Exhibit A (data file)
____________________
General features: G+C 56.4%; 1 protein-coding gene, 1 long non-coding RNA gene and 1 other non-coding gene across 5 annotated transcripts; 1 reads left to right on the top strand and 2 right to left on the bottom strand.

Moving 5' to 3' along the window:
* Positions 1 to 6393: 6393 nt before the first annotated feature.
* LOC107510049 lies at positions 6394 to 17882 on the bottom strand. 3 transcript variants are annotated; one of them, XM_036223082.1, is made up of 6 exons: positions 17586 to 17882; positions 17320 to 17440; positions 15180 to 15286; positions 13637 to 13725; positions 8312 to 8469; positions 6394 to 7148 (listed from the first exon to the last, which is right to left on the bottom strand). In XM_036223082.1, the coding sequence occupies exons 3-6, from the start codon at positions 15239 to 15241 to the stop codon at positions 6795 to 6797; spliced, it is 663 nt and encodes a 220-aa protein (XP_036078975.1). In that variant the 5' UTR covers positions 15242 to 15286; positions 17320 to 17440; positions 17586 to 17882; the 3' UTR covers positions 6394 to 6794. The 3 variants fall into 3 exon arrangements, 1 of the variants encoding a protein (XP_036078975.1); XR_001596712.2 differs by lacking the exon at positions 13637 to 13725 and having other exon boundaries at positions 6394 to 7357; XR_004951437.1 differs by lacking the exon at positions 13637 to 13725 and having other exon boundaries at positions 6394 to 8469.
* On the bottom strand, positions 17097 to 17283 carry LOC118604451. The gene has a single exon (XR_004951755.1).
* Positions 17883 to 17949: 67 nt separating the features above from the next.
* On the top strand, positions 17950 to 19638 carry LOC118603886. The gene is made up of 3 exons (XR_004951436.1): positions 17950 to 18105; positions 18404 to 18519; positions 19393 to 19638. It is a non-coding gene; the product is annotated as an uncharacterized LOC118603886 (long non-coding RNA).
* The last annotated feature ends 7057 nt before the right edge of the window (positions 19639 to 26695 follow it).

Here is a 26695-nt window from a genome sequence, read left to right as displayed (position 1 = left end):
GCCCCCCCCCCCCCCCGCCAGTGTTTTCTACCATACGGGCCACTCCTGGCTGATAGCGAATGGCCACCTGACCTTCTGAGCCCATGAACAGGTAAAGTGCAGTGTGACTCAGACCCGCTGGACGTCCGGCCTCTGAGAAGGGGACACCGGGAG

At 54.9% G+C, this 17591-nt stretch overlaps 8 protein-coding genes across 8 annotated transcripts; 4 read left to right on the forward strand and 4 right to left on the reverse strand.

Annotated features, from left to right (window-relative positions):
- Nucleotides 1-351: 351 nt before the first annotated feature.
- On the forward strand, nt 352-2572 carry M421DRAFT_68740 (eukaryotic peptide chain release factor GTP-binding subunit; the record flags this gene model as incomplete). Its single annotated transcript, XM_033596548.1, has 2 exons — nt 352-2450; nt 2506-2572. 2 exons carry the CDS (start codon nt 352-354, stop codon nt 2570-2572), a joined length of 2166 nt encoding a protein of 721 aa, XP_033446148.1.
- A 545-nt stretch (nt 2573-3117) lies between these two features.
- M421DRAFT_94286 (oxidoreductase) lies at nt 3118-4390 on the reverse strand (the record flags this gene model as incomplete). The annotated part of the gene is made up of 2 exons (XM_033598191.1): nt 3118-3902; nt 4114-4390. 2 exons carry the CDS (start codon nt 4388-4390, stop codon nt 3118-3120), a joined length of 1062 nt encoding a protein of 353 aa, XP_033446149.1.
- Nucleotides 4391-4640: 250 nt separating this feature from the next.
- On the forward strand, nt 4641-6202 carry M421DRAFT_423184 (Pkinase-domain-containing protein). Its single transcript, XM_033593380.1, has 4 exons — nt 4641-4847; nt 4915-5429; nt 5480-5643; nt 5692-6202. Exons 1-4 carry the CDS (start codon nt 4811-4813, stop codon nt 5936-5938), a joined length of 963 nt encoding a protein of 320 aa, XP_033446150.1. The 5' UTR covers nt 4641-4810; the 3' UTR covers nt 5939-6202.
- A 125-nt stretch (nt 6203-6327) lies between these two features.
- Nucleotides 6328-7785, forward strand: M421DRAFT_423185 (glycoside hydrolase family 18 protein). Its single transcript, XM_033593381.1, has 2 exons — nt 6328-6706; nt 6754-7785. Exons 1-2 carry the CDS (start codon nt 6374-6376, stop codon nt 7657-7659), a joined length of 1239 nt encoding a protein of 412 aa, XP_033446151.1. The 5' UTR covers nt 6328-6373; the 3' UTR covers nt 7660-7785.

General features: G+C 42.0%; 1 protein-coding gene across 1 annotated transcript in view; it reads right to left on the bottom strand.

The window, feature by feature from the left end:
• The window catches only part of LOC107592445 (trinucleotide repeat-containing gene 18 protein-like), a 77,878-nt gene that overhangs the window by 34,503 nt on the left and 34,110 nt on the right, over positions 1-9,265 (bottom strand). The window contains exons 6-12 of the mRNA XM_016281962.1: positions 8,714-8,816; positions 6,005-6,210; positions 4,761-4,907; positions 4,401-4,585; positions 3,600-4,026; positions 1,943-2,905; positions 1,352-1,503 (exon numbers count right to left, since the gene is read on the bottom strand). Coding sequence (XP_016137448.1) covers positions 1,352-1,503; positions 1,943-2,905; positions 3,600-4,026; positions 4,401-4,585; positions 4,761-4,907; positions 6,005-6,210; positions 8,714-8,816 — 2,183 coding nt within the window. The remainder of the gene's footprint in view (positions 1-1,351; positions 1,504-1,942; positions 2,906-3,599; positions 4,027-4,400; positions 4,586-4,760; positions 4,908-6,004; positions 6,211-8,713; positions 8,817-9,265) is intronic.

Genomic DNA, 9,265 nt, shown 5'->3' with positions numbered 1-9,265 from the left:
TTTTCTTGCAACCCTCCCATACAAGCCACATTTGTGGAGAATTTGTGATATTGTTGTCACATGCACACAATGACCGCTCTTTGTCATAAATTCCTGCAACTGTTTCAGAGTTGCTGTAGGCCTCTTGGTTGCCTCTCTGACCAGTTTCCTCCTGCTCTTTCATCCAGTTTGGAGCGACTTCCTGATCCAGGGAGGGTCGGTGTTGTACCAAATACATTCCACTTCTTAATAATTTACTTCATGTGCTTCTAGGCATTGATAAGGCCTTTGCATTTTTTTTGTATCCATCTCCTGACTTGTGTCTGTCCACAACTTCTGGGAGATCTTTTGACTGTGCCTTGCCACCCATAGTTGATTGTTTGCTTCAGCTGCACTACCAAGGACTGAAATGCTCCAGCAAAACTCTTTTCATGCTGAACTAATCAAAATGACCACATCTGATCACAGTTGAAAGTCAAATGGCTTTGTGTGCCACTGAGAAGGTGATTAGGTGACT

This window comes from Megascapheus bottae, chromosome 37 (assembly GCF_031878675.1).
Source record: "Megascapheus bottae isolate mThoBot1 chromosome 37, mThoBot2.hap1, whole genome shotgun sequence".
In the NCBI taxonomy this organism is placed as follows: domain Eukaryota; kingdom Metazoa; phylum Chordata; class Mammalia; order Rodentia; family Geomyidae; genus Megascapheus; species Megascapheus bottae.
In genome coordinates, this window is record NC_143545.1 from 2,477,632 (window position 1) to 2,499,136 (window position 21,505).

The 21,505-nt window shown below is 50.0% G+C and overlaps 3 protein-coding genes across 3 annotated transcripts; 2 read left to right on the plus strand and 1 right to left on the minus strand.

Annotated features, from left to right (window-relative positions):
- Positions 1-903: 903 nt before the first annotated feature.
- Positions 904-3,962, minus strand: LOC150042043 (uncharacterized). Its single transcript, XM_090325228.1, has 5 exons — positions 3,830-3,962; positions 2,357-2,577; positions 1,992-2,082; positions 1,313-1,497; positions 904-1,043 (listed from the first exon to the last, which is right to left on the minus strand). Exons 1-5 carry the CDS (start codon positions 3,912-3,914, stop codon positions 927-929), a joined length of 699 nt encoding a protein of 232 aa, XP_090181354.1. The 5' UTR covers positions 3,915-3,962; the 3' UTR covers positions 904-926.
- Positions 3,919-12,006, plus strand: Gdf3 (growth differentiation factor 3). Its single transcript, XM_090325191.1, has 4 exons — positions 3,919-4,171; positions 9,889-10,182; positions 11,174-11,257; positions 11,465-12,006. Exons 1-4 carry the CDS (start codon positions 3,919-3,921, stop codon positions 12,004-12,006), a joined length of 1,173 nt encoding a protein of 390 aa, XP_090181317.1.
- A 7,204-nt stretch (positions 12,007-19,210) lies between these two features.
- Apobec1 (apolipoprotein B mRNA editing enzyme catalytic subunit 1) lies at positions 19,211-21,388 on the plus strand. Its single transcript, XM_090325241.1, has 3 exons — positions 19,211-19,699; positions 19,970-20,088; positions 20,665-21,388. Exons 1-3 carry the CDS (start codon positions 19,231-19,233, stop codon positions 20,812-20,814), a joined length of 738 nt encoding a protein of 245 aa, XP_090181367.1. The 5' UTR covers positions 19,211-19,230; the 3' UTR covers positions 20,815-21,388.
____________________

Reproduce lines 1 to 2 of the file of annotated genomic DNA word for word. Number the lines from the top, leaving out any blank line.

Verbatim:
General features: G+C 56.4%; 1 protein-coding gene, 1 long non-coding RNA gene and 1 other non-coding gene across 5 annotated transcripts; 1 reads left to right on the top strand and 2 right to left on the bottom strand.

Moving 5' to 3' along the window: